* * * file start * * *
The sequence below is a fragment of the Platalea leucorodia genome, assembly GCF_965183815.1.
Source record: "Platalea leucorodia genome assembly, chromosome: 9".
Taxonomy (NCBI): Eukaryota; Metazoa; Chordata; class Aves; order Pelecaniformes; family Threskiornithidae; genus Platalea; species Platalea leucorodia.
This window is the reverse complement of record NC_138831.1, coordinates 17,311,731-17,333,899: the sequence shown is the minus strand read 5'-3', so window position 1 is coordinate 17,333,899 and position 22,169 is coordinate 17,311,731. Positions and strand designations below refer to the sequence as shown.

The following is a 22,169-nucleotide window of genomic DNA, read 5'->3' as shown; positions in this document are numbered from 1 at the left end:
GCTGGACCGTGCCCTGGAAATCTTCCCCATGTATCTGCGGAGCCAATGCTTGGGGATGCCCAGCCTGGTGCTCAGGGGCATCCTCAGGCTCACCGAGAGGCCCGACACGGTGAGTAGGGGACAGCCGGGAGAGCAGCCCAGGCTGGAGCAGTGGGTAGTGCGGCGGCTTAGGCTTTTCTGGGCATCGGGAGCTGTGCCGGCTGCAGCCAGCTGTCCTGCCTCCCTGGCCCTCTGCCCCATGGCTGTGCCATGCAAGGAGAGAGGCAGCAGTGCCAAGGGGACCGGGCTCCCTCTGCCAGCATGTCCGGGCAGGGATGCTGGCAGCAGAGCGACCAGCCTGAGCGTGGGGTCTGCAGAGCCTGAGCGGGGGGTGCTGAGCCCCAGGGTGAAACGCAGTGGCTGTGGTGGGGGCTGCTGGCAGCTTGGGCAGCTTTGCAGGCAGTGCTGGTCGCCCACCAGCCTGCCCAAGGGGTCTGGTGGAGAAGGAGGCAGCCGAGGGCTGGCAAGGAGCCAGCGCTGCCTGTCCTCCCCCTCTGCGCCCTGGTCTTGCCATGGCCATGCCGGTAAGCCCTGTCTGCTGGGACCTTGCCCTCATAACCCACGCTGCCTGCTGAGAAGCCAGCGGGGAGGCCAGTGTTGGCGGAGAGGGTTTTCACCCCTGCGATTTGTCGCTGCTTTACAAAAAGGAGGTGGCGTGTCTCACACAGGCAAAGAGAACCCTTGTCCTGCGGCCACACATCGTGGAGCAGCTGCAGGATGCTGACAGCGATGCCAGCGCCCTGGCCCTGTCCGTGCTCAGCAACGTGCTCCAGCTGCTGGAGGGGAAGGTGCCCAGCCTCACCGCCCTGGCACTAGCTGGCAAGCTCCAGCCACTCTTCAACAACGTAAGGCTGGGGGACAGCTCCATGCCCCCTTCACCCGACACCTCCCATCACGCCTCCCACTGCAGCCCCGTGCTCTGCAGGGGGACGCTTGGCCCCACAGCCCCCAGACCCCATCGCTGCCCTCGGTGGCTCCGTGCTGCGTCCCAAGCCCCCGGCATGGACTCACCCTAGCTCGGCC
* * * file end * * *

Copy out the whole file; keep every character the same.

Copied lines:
The sequence below is a fragment of the Platalea leucorodia genome, assembly GCF_965183815.1.
Source record: "Platalea leucorodia genome assembly, chromosome: 9".
Taxonomy (NCBI): Eukaryota; Metazoa; Chordata; class Aves; order Pelecaniformes; family Threskiornithidae; genus Platalea; species Platalea leucorodia.
This window is the reverse complement of record NC_138831.1, coordinates 17,311,731-17,333,899: the sequence shown is the minus strand read 5'-3', so window position 1 is coordinate 17,333,899 and position 22,169 is coordinate 17,311,731. Positions and strand designations below refer to the sequence as shown.

The following is a 22,169-nucleotide window of genomic DNA, read 5'->3' as shown; positions in this document are numbered from 1 at the left end:
GCTGGACCGTGCCCTGGAAATCTTCCCCATGTATCTGCGGAGCCAATGCTTGGGGATGCCCAGCCTGGTGCTCAGGGGCATCCTCAGGCTCACCGAGAGGCCCGACACGGTGAGTAGGGGACAGCCGGGAGAGCAGCCCAGGCTGGAGCAGTGGGTAGTGCGGCGGCTTAGGCTTTTCTGGGCATCGGGAGCTGTGCCGGCTGCAGCCAGCTGTCCTGCCTCCCTGGCCCTCTGCCCCATGGCTGTGCCATGCAAGGAGAGAGGCAGCAGTGCCAAGGGGACCGGGCTCCCTCTGCCAGCATGTCCGGGCAGGGATGCTGGCAGCAGAGCGACCAGCCTGAGCGTGGGGTCTGCAGAGCCTGAGCGGGGGGTGCTGAGCCCCAGGGTGAAACGCAGTGGCTGTGGTGGGGGCTGCTGGCAGCTTGGGCAGCTTTGCAGGCAGTGCTGGTCGCCCACCAGCCTGCCCAAGGGGTCTGGTGGAGAAGGAGGCAGCCGAGGGCTGGCAAGGAGCCAGCGCTGCCTGTCCTCCCCCTCTGCGCCCTGGTCTTGCCATGGCCATGCCGGTAAGCCCTGTCTGCTGGGACCTTGCCCTCATAACCCACGCTGCCTGCTGAGAAGCCAGCGGGGAGGCCAGTGTTGGCGGAGAGGGTTTTCACCCCTGCGATTTGTCGCTGCTTTACAAAAAGGAGGTGGCGTGTCTCACACAGGCAAAGAGAACCCTTGTCCTGCGGCCACACATCGTGGAGCAGCTGCAGGATGCTGACAGCGATGCCAGCGCCCTGGCCCTGTCCGTGCTCAGCAACGTGCTCCAGCTGCTGGAGGGGAAGGTGCCCAGCCTCACCGCCCTGGCACTAGCTGGCAAGCTCCAGCCACTCTTCAACAACGTAAGGCTGGGGGACAGCTCCATGCCCCCTTCACCCGACACCTCCCATCACGCCTCCCACTGCAGCCCCGTGCTCTGCAGGGGGACGCTTGGCCCCACAGCCCCCAGACCCCATCGCTGCCCTCGGTGGCTCCGTGCTGCGTCCCAAGCCCCCGGCATGGACTCACCCTAGCTCGGCC